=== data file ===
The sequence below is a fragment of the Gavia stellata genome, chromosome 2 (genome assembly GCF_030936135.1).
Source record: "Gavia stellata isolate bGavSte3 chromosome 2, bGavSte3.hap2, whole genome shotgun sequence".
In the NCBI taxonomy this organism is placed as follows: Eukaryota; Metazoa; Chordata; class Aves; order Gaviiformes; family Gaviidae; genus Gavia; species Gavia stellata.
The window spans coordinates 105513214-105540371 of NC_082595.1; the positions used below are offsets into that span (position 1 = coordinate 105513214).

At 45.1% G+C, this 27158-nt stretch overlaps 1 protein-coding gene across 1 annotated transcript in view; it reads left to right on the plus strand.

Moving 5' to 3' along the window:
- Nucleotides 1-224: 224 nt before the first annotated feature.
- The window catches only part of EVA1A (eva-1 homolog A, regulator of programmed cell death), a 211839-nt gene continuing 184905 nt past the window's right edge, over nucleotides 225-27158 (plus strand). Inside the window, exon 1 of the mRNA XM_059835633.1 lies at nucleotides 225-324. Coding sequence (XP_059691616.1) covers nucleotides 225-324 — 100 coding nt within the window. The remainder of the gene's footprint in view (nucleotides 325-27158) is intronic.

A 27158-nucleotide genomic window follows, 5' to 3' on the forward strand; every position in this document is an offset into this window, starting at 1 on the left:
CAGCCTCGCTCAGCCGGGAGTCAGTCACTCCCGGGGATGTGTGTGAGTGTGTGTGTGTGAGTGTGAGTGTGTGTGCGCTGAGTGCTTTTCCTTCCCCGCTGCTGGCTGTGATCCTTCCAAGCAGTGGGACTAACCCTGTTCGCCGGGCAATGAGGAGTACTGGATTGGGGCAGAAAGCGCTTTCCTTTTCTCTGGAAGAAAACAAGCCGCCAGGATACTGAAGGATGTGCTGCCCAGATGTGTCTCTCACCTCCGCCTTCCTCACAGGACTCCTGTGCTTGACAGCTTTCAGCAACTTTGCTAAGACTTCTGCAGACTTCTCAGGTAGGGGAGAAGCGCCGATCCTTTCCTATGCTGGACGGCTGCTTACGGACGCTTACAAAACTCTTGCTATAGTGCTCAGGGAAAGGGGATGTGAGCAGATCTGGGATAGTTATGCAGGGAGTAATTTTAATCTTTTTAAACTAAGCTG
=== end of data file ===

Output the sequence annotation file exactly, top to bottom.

The sequence below is a fragment of the Gavia stellata genome, chromosome 2 (genome assembly GCF_030936135.1).
Source record: "Gavia stellata isolate bGavSte3 chromosome 2, bGavSte3.hap2, whole genome shotgun sequence".
In the NCBI taxonomy this organism is placed as follows: Eukaryota; Metazoa; Chordata; class Aves; order Gaviiformes; family Gaviidae; genus Gavia; species Gavia stellata.
The window spans coordinates 105513214-105540371 of NC_082595.1; the positions used below are offsets into that span (position 1 = coordinate 105513214).

At 45.1% G+C, this 27158-nt stretch overlaps 1 protein-coding gene across 1 annotated transcript in view; it reads left to right on the plus strand.

Moving 5' to 3' along the window:
- Nucleotides 1-224: 224 nt before the first annotated feature.
- The window catches only part of EVA1A (eva-1 homolog A, regulator of programmed cell death), a 211839-nt gene continuing 184905 nt past the window's right edge, over nucleotides 225-27158 (plus strand). Inside the window, exon 1 of the mRNA XM_059835633.1 lies at nucleotides 225-324. Coding sequence (XP_059691616.1) covers nucleotides 225-324 — 100 coding nt within the window. The remainder of the gene's footprint in view (nucleotides 325-27158) is intronic.

A 27158-nucleotide genomic window follows, 5' to 3' on the forward strand; every position in this document is an offset into this window, starting at 1 on the left:
CAGCCTCGCTCAGCCGGGAGTCAGTCACTCCCGGGGATGTGTGTGAGTGTGTGTGTGTGAGTGTGAGTGTGTGTGCGCTGAGTGCTTTTCCTTCCCCGCTGCTGGCTGTGATCCTTCCAAGCAGTGGGACTAACCCTGTTCGCCGGGCAATGAGGAGTACTGGATTGGGGCAGAAAGCGCTTTCCTTTTCTCTGGAAGAAAACAAGCCGCCAGGATACTGAAGGATGTGCTGCCCAGATGTGTCTCTCACCTCCGCCTTCCTCACAGGACTCCTGTGCTTGACAGCTTTCAGCAACTTTGCTAAGACTTCTGCAGACTTCTCAGGTAGGGGAGAAGCGCCGATCCTTTCCTATGCTGGACGGCTGCTTACGGACGCTTACAAAACTCTTGCTATAGTGCTCAGGGAAAGGGGATGTGAGCAGATCTGGGATAGTTATGCAGGGAGTAATTTTAATCTTTTTAAACTAAGCTG